Mixolumia is only on PC and Mac at the moment through itch.io. I haven’t tried rotating my screen, but I feel like the game was made for a “tate” mode. I think it’d be right at home on mobile and especially on Switch, which would be able to support all those features. Hopefully, davemakes considers those and other platforms for the future. Mixolumia is a visual puzzler treat that deserves to be as widely available as possible.

Finally.

I’ve been working with @MoonGlassGames to bring Mixolumia to Nintendo Switch very soon! And to really make it special, we’ve been working on a number of new features and improvements which I am thrilled to finally tell you about in the lead up to launch :)

davemakes on Twitter on August 8, 2022

The End of Better Call Saul

Breaking Bad and Leicas – Roden Issue 067, April 4, 2022 by Craig Mod

As Better Call Saul wraps up this evening, I figured it was finally time to share this excerpt from Craig Mod’s Roden newsletter.

All of that is a sort of rambling preamble to say: Better Call Saul feels like a miracle. It feels like Breaking Bad’s first three or four seasons were Gilligan’s warmup to excising all cruft from scripts. Saul is pure narrative, pure gold.

I enjoy when people come into something I love. Craig is right that his approach to skipping chunks of Breaking Bad would drive show purists insane. Heck, I rarely listen to music albums out of order.

But Craig’s recognition and appreciation of Better Call Saul is a testament to the prequel’s effectiveness. I am glad AMC let this odd-sounding spin-off be made and grow into a show that surpasses the original. I’m excited to see what Vince Gilligan and crew come up with next after stepping out from under this Breaking Bad clout.

After tonight, it will be Saul Gone. What has been a significant part of my life for the past decade comes to a close; just as a new chapter prepares itself to be written.

How ‘Better Call Saul’ Refined the Art of Television – The Wall Street Journal

How ‘Better Call Saul’ Refined the Art of Television by John Jurgensen for The Wall Street Journal (Apple News+ link)

The visual language of “Saul” begins with its writers. Their breakdowns of how scenes should look are more extensive than those in typical TV scripts. “A lot of people think writing is about dialogue, but for us it’s the spaces in between the dialogue that are the most important,” Mr. Gilligan says.

It is a treat to see actual pages from the script. The thought that has gone into lines, shapes, framing, and contrast is expected with a crew of this pedigree. Near 15 years after the premiere of Breaking Bad, everyone on crew is at the top of their game.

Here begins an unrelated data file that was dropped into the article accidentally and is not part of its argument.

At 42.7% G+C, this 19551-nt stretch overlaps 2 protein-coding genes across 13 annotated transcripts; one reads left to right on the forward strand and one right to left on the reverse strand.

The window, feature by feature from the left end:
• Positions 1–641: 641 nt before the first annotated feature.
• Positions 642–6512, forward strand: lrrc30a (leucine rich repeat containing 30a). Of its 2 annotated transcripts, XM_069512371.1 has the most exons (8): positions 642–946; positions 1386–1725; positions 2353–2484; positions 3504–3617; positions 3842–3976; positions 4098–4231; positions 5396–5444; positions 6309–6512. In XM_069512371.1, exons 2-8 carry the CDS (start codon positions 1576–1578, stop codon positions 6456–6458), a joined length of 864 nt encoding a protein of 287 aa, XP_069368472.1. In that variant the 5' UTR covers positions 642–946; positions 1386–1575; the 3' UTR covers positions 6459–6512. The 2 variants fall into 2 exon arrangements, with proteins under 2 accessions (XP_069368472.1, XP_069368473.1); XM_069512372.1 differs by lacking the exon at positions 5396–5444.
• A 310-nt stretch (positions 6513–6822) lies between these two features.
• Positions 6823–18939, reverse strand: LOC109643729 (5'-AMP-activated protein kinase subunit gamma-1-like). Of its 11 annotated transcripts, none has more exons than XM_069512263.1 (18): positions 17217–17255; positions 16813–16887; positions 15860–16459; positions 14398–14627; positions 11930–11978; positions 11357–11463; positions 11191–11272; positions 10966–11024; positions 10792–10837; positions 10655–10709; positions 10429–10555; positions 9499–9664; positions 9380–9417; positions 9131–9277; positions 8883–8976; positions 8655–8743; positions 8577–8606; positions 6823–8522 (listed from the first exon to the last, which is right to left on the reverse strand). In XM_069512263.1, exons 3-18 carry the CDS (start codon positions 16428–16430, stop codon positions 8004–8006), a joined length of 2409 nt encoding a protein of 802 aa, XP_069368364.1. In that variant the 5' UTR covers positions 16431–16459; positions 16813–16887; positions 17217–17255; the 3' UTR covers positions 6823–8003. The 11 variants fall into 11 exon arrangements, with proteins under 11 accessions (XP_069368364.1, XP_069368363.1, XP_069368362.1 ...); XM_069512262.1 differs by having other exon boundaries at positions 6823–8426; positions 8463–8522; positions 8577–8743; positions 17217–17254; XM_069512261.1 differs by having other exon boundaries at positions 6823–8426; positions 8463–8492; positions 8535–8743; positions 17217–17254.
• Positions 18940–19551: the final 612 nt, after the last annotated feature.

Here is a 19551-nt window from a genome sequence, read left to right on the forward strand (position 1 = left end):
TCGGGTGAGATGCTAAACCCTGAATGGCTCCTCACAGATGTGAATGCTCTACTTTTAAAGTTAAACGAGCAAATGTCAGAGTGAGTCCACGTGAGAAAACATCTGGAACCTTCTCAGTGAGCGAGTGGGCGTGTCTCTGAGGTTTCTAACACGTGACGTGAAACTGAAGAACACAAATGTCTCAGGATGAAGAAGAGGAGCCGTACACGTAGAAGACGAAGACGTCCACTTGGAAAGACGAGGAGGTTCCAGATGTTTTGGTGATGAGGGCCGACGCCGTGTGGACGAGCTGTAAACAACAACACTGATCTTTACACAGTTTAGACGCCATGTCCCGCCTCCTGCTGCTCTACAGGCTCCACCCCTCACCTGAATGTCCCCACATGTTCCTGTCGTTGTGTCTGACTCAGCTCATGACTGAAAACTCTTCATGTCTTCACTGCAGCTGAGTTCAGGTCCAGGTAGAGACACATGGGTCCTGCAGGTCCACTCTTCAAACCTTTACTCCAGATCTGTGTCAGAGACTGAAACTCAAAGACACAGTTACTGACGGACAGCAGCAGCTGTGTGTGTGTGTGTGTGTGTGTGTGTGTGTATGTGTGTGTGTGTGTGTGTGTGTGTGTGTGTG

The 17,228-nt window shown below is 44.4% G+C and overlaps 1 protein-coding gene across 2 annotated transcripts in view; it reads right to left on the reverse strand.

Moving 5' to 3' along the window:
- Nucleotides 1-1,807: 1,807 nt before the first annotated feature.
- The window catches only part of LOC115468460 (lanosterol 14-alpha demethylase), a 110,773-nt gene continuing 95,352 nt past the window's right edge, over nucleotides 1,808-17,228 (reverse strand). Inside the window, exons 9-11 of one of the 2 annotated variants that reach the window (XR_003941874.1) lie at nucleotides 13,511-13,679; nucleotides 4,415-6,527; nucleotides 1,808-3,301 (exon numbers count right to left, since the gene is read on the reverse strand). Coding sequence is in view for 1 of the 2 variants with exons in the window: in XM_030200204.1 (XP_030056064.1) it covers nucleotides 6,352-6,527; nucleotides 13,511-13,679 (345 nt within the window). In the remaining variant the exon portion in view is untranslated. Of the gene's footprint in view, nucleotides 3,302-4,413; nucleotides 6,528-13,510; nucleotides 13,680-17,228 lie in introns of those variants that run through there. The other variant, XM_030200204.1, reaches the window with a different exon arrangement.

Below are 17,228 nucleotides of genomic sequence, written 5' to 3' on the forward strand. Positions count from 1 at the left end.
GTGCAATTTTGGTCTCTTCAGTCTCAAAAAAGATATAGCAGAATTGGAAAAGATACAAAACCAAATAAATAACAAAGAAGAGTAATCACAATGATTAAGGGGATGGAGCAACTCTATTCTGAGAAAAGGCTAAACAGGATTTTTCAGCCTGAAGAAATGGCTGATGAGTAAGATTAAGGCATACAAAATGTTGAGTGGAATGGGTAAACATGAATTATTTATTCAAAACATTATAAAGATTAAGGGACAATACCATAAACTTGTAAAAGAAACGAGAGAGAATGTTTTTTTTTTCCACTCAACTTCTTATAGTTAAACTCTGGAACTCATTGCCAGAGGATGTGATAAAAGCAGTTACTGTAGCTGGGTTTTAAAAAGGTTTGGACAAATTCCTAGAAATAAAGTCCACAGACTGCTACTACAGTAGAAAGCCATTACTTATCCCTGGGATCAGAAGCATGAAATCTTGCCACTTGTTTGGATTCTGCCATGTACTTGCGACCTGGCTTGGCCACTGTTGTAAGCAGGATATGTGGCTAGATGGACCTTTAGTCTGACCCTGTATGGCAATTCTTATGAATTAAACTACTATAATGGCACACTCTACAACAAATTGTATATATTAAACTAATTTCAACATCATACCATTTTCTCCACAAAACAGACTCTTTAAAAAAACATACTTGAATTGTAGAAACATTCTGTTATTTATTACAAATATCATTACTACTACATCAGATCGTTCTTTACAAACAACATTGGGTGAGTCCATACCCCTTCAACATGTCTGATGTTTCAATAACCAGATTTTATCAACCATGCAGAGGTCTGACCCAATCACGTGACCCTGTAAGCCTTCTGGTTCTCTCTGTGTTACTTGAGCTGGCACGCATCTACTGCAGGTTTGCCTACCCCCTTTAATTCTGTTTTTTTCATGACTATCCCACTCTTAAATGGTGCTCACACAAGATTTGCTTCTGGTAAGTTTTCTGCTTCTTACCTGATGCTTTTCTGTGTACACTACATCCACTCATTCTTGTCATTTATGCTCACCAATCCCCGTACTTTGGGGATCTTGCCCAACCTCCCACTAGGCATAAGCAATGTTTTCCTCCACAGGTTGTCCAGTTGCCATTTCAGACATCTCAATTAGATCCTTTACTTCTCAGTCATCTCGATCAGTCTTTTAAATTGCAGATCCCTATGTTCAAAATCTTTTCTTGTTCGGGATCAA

Better Call Saul is impeccable. Next Monday will be a de facto end of an era.

Also, I’m not sure how the article appears on The Wall Street Journal’s website, but the layout and animation in Apple News+ is slick.

“A Growing Individualistic Power” with Colin Moriarty

Colin Moriarty dives into his origins of writing walkthroughs and FAQs before the rise of video. Max and Colin then explore the history and development patterns behind Naughty Dog before the imminent release of The Last of Us Part I.

Download (38MB)

RSS FeedOvercastApple PodcastsSpotify

Welcome

Starting out with FAQs

The True Guide Era of IGN

Trophy Guides

Rising to Greatness and the Loss of Long-form Writing

What Happened to Part V of Rising to Greatness?

The Origins of The Last of Us Part I

PlayStation Studios’ Pattern

Factions 2

Wrap-Up


Max Frequency

Chapter Select @ChapterSelect

Max’s Twitter @MaxRoberts143

Last Stand Media

Colin’s Twitter @notaxation

Analogue Pocket openFPGA – How to Set Up and Woes

It’s been a long time since I whipped up a guide or tutorial of my own volition. Bore out of immense frustration over the course of five or so hours, I had to write this story and guide.

On Friday, July 29, 2022, Analogue released the 1.1 beta of Analogue OS for the Pocket. I’ve written my fair share about both the console and the software. This particular release was exciting, giving Pocket owners something. Analogue even broke signature silence and gave the public a development roadmap.

The crucial component of this update is openFPGA, Analogue’s copyrighted and trademarked name for their FPGA platform. The Pocket is finally open for FPGA developers to create or port their own cores1 for the Pocket hardware. This has been the promise before launch. Here’s what I said in my initial impressions:

The Pocket has uncashed checks. At launch, there are no third-party cores, major features are pending on AnalogueOS 1.1, and Analogue’s own promised core support via adapters. The future, like a modern console (or game) is contingent on software support. I’m confident it will be delivered. Heck, the jailbreak could be dropping any day now. It’s still early, but after two years of hype, I was hopeful for more at launch.

Turns out the “jailbreak” was also tied to AnalogueOS 1.1 via openFPGA.

Sometime Friday evening, three openFPGA cores for the Game Boy consoles were released by user spiritualized1997. It’s a rather snappy turnaround from the software release that day. This falls in line with Analogue mythos that FPGA engineer Kevin Horton aka Kevtris releases the Analogue cores under another name, letting users have the same experience while being able to use ROMs. Traditionally this happens much sooner for Analogue’s consoles, not seven months after launch.